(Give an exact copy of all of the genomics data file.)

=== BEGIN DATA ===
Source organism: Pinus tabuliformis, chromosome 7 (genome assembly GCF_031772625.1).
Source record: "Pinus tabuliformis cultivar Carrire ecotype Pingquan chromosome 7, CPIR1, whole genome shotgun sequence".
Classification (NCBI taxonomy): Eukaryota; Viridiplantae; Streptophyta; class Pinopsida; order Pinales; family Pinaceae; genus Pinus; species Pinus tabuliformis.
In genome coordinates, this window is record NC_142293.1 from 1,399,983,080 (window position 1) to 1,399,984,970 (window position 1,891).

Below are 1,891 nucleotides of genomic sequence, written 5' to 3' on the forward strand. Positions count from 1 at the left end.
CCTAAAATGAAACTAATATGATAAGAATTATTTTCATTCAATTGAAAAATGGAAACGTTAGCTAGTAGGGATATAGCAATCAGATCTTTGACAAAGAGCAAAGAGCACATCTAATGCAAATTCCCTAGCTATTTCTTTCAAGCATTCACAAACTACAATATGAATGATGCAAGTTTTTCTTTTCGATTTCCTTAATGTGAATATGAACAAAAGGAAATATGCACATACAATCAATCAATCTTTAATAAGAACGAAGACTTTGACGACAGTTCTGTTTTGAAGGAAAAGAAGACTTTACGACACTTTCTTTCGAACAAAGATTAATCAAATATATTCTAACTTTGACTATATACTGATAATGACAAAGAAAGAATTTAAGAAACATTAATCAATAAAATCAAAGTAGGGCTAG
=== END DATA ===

Source organism: Pinus tabuliformis, chromosome 7 (genome assembly GCF_031772625.1).
Source record: "Pinus tabuliformis cultivar Carrire ecotype Pingquan chromosome 7, CPIR1, whole genome shotgun sequence".
Classification (NCBI taxonomy): Eukaryota; Viridiplantae; Streptophyta; class Pinopsida; order Pinales; family Pinaceae; genus Pinus; species Pinus tabuliformis.
In genome coordinates, this window is record NC_142293.1 from 1,399,983,080 (window position 1) to 1,399,984,970 (window position 1,891).

Below are 1,891 nucleotides of genomic sequence, written 5' to 3' on the forward strand. Positions count from 1 at the left end.
CCTAAAATGAAACTAATATGATAAGAATTATTTTCATTCAATTGAAAAATGGAAACGTTAGCTAGTAGGGATATAGCAATCAGATCTTTGACAAAGAGCAAAGAGCACATCTAATGCAAATTCCCTAGCTATTTCTTTCAAGCATTCACAAACTACAATATGAATGATGCAAGTTTTTCTTTTCGATTTCCTTAATGTGAATATGAACAAAAGGAAATATGCACATACAATCAATCAATCTTTAATAAGAACGAAGACTTTGACGACAGTTCTGTTTTGAAGGAAAAGAAGACTTTACGACACTTTCTTTCGAACAAAGATTAATCAAATATATTCTAACTTTGACTATATACTGATAATGACAAAGAAAGAATTTAAGAAACATTAATCAATAAAATCAAAGTAGGGCTAG